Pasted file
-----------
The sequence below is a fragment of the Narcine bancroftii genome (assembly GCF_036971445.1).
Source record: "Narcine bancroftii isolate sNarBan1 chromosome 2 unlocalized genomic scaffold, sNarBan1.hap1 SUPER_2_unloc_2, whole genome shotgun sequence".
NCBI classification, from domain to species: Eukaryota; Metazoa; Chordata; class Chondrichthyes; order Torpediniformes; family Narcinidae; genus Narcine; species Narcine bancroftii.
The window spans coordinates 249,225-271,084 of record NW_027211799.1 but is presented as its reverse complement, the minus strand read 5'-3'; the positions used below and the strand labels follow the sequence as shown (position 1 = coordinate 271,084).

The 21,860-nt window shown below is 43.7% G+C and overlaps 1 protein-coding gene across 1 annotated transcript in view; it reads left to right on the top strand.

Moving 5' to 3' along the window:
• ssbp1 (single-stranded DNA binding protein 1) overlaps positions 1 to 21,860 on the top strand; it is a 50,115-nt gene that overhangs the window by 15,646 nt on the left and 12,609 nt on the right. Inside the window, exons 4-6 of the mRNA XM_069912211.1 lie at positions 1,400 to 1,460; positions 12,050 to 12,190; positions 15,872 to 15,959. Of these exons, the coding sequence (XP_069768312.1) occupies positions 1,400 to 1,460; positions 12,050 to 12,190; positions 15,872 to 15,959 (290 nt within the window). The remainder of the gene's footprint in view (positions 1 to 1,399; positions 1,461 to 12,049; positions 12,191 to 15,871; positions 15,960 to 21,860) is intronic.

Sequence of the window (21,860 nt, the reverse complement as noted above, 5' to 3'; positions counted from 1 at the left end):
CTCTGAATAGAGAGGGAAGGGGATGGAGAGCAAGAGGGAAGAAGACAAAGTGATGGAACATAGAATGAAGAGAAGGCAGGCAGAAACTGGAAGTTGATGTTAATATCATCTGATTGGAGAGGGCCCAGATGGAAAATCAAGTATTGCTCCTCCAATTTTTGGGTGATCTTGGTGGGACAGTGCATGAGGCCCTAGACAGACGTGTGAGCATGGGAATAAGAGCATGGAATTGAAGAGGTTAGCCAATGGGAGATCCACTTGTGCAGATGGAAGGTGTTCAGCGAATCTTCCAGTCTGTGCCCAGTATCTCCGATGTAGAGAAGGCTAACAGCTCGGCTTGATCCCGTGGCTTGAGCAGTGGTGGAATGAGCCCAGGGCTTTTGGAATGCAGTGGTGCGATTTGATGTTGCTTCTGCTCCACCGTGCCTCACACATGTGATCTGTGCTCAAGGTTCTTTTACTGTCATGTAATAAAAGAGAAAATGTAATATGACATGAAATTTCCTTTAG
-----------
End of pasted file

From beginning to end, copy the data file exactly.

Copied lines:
The sequence below is a fragment of the Narcine bancroftii genome (assembly GCF_036971445.1).
Source record: "Narcine bancroftii isolate sNarBan1 chromosome 2 unlocalized genomic scaffold, sNarBan1.hap1 SUPER_2_unloc_2, whole genome shotgun sequence".
NCBI classification, from domain to species: Eukaryota; Metazoa; Chordata; class Chondrichthyes; order Torpediniformes; family Narcinidae; genus Narcine; species Narcine bancroftii.
The window spans coordinates 249,225-271,084 of record NW_027211799.1 but is presented as its reverse complement, the minus strand read 5'-3'; the positions used below and the strand labels follow the sequence as shown (position 1 = coordinate 271,084).

The 21,860-nt window shown below is 43.7% G+C and overlaps 1 protein-coding gene across 1 annotated transcript in view; it reads left to right on the top strand.

Moving 5' to 3' along the window:
• ssbp1 (single-stranded DNA binding protein 1) overlaps positions 1 to 21,860 on the top strand; it is a 50,115-nt gene that overhangs the window by 15,646 nt on the left and 12,609 nt on the right. Inside the window, exons 4-6 of the mRNA XM_069912211.1 lie at positions 1,400 to 1,460; positions 12,050 to 12,190; positions 15,872 to 15,959. Of these exons, the coding sequence (XP_069768312.1) occupies positions 1,400 to 1,460; positions 12,050 to 12,190; positions 15,872 to 15,959 (290 nt within the window). The remainder of the gene's footprint in view (positions 1 to 1,399; positions 1,461 to 12,049; positions 12,191 to 15,871; positions 15,960 to 21,860) is intronic.

Sequence of the window (21,860 nt, the reverse complement as noted above, 5' to 3'; positions counted from 1 at the left end):
CTCTGAATAGAGAGGGAAGGGGATGGAGAGCAAGAGGGAAGAAGACAAAGTGATGGAACATAGAATGAAGAGAAGGCAGGCAGAAACTGGAAGTTGATGTTAATATCATCTGATTGGAGAGGGCCCAGATGGAAAATCAAGTATTGCTCCTCCAATTTTTGGGTGATCTTGGTGGGACAGTGCATGAGGCCCTAGACAGACGTGTGAGCATGGGAATAAGAGCATGGAATTGAAGAGGTTAGCCAATGGGAGATCCACTTGTGCAGATGGAAGGTGTTCAGCGAATCTTCCAGTCTGTGCCCAGTATCTCCGATGTAGAGAAGGCTAACAGCTCGGCTTGATCCCGTGGCTTGAGCAGTGGTGGAATGAGCCCAGGGCTTTTGGAATGCAGTGGTGCGATTTGATGTTGCTTCTGCTCCACCGTGCCTCACACATGTGATCTGTGCTCAAGGTTCTTTTACTGTCATGTAATAAAAGAGAAAATGTAATATGACATGAAATTTCCTTTAG